I’ve visited Osaka on a handful of occasions, but I typically spend most of my time exploring the lively “gastronomist’s town” of Dotonbori. This most recent visit, though, we ended up staying near the Shinsekai area, a part of old Osaka that was built before World War I to represent the coming of a new world full of innovation and technology. The northern end of Shinsekai was made to resemble Paris, while the southern end was inspired by New York’s Coney Island. With this in mind, don’t be thrown off by the Tsutenkaku Tower, an Eiffel Tower lookalike. One of the main attractions of Shinsekai are the many Kushikatsu restaurants. We tried the most famous, Kushikatsu Daruma.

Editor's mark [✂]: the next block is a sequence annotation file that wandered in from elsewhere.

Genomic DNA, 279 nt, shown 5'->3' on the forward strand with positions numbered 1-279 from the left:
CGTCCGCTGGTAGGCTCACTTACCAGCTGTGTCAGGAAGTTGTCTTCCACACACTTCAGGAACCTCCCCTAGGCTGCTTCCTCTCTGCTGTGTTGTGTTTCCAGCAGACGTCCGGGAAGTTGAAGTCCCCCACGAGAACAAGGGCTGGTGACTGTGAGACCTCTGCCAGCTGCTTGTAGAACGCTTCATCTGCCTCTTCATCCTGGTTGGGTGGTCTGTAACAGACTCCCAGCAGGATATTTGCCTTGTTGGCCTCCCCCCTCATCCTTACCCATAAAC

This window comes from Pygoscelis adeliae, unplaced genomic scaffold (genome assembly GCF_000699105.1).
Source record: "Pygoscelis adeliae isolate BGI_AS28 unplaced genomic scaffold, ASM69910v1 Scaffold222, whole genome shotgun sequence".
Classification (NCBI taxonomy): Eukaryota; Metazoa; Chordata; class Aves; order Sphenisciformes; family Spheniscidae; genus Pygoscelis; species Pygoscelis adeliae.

Hop on the Yamanote Line and get off at Meguro Station, from there, Tonki is just a short 5-minute (or less) walk. This is where you go if you what the classic Tokyo tonkatsu experience. The old wooden doors set the tone for this two-story restaurant that has been serving the deep fried delicacy since 1939.
There seems to be a castle wherever you go in Japan, but Osaka Castle should be on your short list of must visit Japanese castles. Originally built in 1583, Osaka Castle is the main symbol of Osaka. If you happen to visit between late March and Early April, then you’ll be lucky to see the castle surrounded by cherry blossom trees. Now THAT would be pretty (and cost you a pretty penny).